Figure (17): Effect of DNA concentration on hydrogel (4% gels). (A) A photograph of the four hydrogels linked with AuNPs. The amount of attached AuNPs increased with increasing DNA concentration. (B) Quantification of AuNP on the gel after complete thermal dissociation of AuNPs. (C) The melting curves of the four hydrogels. (D) The melting temperature as a function of DNA concentration.
The quantification method of the amount attached to AuNPs was made by measuring the final extinction and all the AuNPs were thermally desorbed. As it is shown on Figure (17B), while the attached AuNPs increased with increasing DNA concentration, the relationship was not linear. Attempt to increase the DNA by 10-fold, only resulted in 1.25 fold increase of AuNPs. Therefore, there were likely to be more DNA linkages to AuNPs between the gel sample with 10 µM DNA than 1 µM one. The melting temperature (Tm) increased with increasing DNA density on hydrogel (Figure 17C), and it supports the presence of more DNA linkages. The change of Tm was about 4° C for 10-fold change of DNA density (Figure 17D). All melting curves have showed similar sharpness. Therefore, the effect of the polyvalent binding was still present even for the sample of 1 µM DNA gel. Even though, it was recently reported that two DNA linkages can still show the cooperative melting and polyvalent binding effect, it was not surprising to note that the melting sharpness was relatively independent of the gel surface DNA density.114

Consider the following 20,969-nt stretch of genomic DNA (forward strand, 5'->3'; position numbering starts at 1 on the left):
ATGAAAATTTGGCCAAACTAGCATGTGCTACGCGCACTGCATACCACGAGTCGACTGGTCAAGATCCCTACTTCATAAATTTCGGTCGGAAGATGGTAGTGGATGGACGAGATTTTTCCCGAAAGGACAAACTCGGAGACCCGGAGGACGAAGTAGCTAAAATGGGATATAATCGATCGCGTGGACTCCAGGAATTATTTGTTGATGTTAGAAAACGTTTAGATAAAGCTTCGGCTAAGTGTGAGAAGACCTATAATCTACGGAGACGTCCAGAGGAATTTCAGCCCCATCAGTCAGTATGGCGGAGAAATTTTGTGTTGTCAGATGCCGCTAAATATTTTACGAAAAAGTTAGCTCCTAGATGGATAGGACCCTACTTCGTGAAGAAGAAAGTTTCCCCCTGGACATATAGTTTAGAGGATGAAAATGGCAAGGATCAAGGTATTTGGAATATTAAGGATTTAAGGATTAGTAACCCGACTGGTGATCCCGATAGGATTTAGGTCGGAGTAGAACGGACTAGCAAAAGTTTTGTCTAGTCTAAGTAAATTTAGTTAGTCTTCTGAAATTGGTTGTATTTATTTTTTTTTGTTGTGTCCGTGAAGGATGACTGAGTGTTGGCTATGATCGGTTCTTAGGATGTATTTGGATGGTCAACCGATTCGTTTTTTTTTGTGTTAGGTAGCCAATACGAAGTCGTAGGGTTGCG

The highest DNA concentration that has been tested was only 10 µM. Considering a random distribution of the DNA in the gel.............